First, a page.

March 5, 2013

Adapting to a Retirement Community

This is a guest post from Sarah Jennings on the steps one can take to make the move to a retirement community as stress-free as possible. Whether a retirement community is in your future or maybe for a parent or relative, I find her suggestions and ideas wothwhile.


After retiring, many people choose to live in active retirement communities. Unlike assisted living homes, retirement communities are designed to keep newly retired individuals living independently but with an array of activities, hobbies, and social events to choose from.
However, as appealing as those services are, it can be hard to adjust to living in a different place than the one where you made memories in raising children, developing your career, and forming the person you are today. It’s often difficult at first to really feel at peace with the decision, but just like any major life change, it’s normal to experience cold feet and second thoughts. Chances are you made the right choice, but just like any species on the planet, being in a new environment is all about learning how to adapt.

Make it Feel Like Home

As obvious as this tip is, it’s normal for new residents to not decorate and adorn their new home right away, if at all. Remember, your new apartment is your home; it’s not a dorm room where you’ll be moving out it nine months. Don’t be afraid to go all out and really get creative with it as bare walls and naked rooms can make it hard to truly feel at ease.  Making it feel like a safe, relaxing, and comfortable place you can retreat will really speed up the adjusting process. Hang up pictures of friends and family, set and decorate the table, and get all your old, familiar mementos out and ready to display. However, try to avoid making it look exactly like your old home; let this be a new chapter in your life, and it’s important to let your new home be just that: your new home, not a replica of your old one.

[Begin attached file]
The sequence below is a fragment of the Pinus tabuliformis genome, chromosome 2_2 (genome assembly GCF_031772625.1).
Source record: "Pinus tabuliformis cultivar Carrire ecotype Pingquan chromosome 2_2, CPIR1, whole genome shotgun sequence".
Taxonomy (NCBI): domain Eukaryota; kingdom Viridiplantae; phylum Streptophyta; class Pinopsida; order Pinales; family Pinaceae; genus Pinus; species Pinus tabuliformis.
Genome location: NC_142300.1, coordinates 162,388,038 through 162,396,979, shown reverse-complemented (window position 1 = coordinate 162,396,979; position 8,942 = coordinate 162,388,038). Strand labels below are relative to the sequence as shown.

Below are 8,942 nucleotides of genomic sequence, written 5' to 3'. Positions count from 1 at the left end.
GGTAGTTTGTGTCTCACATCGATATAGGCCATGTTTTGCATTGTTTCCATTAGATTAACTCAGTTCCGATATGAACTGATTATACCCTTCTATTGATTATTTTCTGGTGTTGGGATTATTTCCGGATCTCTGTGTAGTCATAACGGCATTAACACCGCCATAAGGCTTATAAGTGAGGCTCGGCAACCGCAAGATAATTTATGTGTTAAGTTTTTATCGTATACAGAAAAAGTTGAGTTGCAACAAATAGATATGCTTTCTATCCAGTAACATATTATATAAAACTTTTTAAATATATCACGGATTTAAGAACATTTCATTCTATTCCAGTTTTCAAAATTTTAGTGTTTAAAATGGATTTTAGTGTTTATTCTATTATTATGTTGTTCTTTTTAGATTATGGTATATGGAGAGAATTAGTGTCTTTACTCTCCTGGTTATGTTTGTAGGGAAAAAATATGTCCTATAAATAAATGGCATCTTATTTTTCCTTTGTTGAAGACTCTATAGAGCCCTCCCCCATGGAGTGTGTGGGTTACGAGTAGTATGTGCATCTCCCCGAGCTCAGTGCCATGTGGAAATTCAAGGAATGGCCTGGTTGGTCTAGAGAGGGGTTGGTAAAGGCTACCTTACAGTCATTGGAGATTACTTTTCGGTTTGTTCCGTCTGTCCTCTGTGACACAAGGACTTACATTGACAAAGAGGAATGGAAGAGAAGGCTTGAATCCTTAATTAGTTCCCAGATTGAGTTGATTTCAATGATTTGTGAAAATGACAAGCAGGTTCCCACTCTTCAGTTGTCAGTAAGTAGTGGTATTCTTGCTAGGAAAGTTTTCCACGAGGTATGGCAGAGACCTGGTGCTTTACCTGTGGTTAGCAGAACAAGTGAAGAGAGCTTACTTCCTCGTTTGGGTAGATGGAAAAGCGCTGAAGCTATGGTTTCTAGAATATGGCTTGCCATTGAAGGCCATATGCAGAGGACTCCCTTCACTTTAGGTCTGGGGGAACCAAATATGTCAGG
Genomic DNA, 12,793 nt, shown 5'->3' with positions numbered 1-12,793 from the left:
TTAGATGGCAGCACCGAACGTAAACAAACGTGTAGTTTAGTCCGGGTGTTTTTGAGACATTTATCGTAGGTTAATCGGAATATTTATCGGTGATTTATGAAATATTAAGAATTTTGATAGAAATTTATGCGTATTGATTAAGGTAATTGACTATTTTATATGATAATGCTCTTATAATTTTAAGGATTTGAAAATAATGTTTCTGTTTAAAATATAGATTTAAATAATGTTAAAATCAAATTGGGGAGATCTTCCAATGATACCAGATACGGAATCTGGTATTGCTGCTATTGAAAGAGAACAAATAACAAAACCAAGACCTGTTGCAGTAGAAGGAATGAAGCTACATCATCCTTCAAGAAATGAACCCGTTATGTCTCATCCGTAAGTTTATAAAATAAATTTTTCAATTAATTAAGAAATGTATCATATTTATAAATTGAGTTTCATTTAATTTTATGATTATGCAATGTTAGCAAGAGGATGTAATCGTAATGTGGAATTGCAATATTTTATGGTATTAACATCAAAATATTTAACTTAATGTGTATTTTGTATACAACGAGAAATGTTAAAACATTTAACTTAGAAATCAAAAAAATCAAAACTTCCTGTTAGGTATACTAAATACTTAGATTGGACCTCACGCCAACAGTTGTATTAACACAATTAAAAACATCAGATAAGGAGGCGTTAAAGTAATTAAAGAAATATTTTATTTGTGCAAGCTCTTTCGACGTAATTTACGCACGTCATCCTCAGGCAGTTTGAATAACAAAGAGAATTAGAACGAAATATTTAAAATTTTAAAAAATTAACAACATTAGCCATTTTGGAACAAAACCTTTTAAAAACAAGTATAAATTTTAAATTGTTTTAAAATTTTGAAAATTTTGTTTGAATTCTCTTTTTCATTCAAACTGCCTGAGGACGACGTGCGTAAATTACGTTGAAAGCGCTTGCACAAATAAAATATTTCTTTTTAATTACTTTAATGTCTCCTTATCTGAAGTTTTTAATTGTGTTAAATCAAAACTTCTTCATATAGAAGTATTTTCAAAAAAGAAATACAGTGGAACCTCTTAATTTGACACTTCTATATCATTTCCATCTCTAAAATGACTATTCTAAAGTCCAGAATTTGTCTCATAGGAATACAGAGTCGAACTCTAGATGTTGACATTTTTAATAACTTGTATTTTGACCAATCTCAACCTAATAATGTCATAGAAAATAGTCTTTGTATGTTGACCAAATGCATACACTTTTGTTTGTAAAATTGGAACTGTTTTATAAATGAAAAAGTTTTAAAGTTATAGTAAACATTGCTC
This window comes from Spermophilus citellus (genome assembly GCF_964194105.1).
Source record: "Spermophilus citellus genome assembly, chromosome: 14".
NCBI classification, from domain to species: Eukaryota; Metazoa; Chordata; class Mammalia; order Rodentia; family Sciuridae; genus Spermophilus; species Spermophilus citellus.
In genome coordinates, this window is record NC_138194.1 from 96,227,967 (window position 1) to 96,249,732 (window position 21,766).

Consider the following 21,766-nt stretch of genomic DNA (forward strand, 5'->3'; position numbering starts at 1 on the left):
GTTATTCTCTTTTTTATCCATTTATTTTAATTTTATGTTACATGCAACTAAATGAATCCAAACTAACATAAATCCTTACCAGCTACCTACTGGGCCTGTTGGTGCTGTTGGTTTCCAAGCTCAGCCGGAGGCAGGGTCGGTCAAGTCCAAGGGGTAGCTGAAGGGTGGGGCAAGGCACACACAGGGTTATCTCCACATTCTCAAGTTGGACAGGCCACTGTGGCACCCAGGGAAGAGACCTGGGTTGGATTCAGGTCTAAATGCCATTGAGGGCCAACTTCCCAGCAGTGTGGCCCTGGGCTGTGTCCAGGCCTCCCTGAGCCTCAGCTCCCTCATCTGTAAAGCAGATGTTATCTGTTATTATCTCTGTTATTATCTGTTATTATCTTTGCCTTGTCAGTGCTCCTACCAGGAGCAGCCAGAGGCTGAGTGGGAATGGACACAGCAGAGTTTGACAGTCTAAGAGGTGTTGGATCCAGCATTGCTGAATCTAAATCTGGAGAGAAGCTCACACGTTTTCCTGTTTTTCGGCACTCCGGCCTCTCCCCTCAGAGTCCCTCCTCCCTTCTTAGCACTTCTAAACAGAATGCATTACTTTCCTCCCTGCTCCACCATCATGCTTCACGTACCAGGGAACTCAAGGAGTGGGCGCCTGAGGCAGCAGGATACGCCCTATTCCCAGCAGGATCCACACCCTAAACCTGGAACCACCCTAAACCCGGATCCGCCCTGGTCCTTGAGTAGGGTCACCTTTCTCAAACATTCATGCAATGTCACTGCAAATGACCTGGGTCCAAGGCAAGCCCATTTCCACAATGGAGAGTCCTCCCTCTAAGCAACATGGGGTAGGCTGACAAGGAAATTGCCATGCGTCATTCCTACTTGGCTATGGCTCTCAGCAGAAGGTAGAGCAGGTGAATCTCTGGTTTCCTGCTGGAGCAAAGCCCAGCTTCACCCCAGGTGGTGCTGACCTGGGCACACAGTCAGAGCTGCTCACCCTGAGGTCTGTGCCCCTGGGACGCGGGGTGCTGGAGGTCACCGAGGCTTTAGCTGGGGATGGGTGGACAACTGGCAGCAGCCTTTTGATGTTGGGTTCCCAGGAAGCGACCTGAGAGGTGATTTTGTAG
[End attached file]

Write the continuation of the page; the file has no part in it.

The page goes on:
Be a Neighbor

This doesn’t mean a quick wave to the person who lives across from you or an occasional, “How are you?” This is one circumstance where it’s good to be old fashioned; introduce yourself, offer your neighbors some baked goods or a glass of wine, and really get to know them. This is what the term “community” is all about. Getting to know the people who live around you allows for friendships to flourish, and the feeling of familiarity will make easing into your new home go much smoother.

Get Involved

Your retirement community most likely offers a large variety of events and activities to choose from. Avoid being a homebody, and get active. The sooner you start taking advantage of the available activities, the sooner you will warm up to the facility. Getting involved is the best way to meet other residents with similar interests, and making new friends is the key to feeling at home in a new place. Even just taking a good book down to the lobby to read is a simple way to surround yourself with others. Keeping yourself isolated does nothing but prevent you from experiencing your new life to the fullest, and a large percent of your rent goes to the amenities offered. You might as well take advantage of them and have a good time.

Keep in Contact with Friends and Family